If you’re familiar with the 100th monkey theory, then you’ve probably also noticed that a lot of thought leaders seem to think up the same brilliant idea all at once.

Like when Seth Godin started talking about “Tribes” in 2008. 

A year later, Tribes where all us marketers could talk about. Kinda like the 100 monkeys experiment, which went like this…

Scientists provided a colony of monkeys with sweet potatoes dropped in the sand. The monkeys liked the sweet potatoes a lot, but they didn’t like the sand.

One day a young monkey figured out she could wash her potatoes in the sea. She taught her mama, and a few of her fellow monkeys. Over a period of about 6 years, the monkeys slowly began to adopt the practice of washing their sweet potatoes in the sea.

Then one day, seemingly overnight, ALL of the monkeys began washing their sweet potatoes, whether they’d been taught by another monkey or not. Around the same time, colonies of monkeys in other parts of the world spontaneously began to wash their good as well.

The conclusion of the experiment was that when a certain critical number achieves an awareness, this new awareness becomes part of the collective subconscious.

With that in mind, my top takeaway from last week’s Überflip Experience (hereafter referred to as #UFX2016)—other than the fact that we’re all just a bunch of monkeys—is that a big shift is happening in content marketing.

One by one, everyone’s coming to the same conclusion.

So many presentations at #UFX2016 could be boiled down to the same, super simple conclusion:

Rather than creating MORE content, create BETTER content.

Of course, each presenter had a fresh take on what constitutes “better” content, but the message was essentially the same: (It goes for copy as much as it goes for content.)

We’re getting bombarded with a sh*tton of content that’s increasingly mediocre. And no one has time to read uninspired, boring things. 

via Ann Handley

This exact graph came up in 2 presentations. (Ann Handley’s handwritten version took the cake for its delectable simplicity).

As the quantity of posts goes up, the quality goes down. Something else quite critical goes down too…


via Ron Tite

Who’s got time for crappy content? Not me.

When you think of time as transactional, you start thinking about your content more like a product. Are you making cheap knick-knacks intended for one-time use? Or are you making a handcrafted, expensive-but-worth-it collectors’ item?

via Nick Edouard

Time can’t be refunded. If you’ve wasted someone’s time with irrelevant, “safe” or boring content, they’re unlikely to give you a second chance.

Consider this: would you shop at a store again if they sold you a crap product, then waved their hands in the air and pointed to their “no refunds” policy when it broke?

via Copy Hacker

Ah, Joanna Wiebe. What can I say?

If I had to guess who was the first monkey to discover that sweet potatoes (i.e. the content) would taste better (i.e. perform better) when washed in the sea (i.e. delivering a truckload of value), I’d bet all my money on Joanna.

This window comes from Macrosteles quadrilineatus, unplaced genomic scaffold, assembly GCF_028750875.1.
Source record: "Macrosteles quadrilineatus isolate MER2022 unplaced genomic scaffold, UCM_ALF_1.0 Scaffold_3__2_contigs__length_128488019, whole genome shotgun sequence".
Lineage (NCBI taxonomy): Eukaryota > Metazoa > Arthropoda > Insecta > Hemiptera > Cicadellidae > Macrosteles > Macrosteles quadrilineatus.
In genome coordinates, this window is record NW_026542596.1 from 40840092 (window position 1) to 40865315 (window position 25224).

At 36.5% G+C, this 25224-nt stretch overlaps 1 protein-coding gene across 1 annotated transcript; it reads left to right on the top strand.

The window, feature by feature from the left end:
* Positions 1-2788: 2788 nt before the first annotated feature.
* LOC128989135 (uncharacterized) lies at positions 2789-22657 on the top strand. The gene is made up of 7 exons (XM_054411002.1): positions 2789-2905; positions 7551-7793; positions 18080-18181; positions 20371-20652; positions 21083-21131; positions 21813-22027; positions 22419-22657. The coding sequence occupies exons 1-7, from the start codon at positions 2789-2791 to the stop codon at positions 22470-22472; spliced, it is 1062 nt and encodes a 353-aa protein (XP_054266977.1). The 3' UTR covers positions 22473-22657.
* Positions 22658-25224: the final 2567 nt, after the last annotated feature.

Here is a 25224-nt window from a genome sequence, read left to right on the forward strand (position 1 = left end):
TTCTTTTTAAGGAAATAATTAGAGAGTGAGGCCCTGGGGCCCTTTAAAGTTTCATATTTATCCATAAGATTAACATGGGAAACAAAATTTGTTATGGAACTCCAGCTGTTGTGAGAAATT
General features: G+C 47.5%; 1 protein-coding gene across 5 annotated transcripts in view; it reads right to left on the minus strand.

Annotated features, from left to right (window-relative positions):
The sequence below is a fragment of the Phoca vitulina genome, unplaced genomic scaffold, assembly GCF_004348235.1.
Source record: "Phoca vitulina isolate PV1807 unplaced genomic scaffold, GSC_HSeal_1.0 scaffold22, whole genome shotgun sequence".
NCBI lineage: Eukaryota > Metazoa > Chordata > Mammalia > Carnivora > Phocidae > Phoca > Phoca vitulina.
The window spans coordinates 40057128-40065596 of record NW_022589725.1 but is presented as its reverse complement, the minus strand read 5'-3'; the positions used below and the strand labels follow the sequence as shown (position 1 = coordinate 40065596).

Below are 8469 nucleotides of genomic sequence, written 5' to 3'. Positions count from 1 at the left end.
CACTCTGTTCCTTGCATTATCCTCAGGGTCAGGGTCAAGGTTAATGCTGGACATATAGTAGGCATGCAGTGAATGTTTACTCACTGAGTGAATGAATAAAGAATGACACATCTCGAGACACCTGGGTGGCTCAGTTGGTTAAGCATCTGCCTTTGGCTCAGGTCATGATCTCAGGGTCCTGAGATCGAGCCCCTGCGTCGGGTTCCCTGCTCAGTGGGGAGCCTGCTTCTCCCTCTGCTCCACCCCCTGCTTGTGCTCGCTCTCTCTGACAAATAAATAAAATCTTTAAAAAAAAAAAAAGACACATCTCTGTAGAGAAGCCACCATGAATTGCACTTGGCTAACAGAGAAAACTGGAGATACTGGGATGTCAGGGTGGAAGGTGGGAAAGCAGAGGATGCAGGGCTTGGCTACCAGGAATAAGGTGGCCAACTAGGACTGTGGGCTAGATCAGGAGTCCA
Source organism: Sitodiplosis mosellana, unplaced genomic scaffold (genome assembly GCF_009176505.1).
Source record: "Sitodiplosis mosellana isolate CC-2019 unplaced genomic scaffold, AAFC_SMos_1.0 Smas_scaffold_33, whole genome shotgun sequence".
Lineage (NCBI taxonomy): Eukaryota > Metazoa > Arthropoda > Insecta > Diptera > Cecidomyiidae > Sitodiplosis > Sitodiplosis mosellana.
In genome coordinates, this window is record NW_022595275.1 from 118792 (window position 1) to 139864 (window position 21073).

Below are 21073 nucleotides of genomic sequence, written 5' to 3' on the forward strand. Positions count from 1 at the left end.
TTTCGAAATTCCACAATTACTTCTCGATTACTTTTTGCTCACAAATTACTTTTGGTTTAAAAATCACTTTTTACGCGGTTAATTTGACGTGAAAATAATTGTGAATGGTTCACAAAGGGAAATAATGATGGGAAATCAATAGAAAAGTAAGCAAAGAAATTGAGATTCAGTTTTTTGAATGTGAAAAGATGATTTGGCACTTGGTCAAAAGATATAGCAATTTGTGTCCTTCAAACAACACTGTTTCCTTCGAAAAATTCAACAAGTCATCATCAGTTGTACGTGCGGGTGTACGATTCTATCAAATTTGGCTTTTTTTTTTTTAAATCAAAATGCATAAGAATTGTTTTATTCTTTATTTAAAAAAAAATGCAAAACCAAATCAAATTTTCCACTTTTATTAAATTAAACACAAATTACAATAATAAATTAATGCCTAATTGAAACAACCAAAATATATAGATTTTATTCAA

via Ann Handley

We know that boring=bad. So…how does one not be boring? As Ann Handley explained, un-boring content means…

Bigger context. (What’s your big “why”?)

Braver marketing. (Like, the kind that might *gasp* drive some of the wrong people away.)

Bolder perspective. (Say out loud what others won’t)

via Ron Tite

An example of the un-boring,

The trouble with un-boring content (as every copywriter knows, and as Ron Tite so concisely demonstrated), is that there’s often some CEO that comes along to ruin all the fun, and edits out all the good stuff.

Un-boring is not safe. It might turn some people off. (If so, good. They probably weren’t your ideal customers. As Marie Forleo says, “If you’re talking to everybody, you’re talking to nobody.”)

My friend & fellow (spectacularly talented) copywriter Marian Schembari recently told me about a client who axed a high-performing sales email because it was “too specific.”

It's unfortunate. But also super common.

via Ann Handley

Loved this example of what Ann calls the “Rule of FIWTSBS”. Not every company’s web copy can handle this level of flavour, but in general, readers are much more open-minded than we give them credit for.

And, as Joanna Wiebe talked about in another of her spectacular talks, “different is the only thing that stands out.”

Here are 3 more slides I couldn't not share.

But first.

Some white hot truth.

Day 1 of #UFX2016 was very data heavy. Like, scary data heavy. Many of the speakers talked about their experience of data, as viewed through the lens of their software solution.

As a solopreneur, I find data a little daunting.

I already track a LOT of data that I rarely take the time to look at. Not because I don’t know how, but because I’m just 1 person. And analyzing data isn’t something I can throw at my VA to “look over”.

So when Kyle Lacy showed us this quote from Dan Ariely, I breathed a huge sigh of relief.

via Kyle Lacy

Whew! Okay. So I’m not the only one who struggles with data. I’m sharing these final slides not to let anyone (least of all myself) off the hook, but to put things in perspective.

via Ron Tite

Data is important. But it’s not the MOST important thing.

Stories are what make people choose you over the competition.

Stories are what make you different.

Stories sell.

via Ann Handley

Ann Handley talked a lot about Freaker USA, praising them for their bolder, braver, bigger marketing.

If you want a good example of a company that’s doing all of this beautifully, go check out their site. (Their emails makes this copywriter’s heart sing.)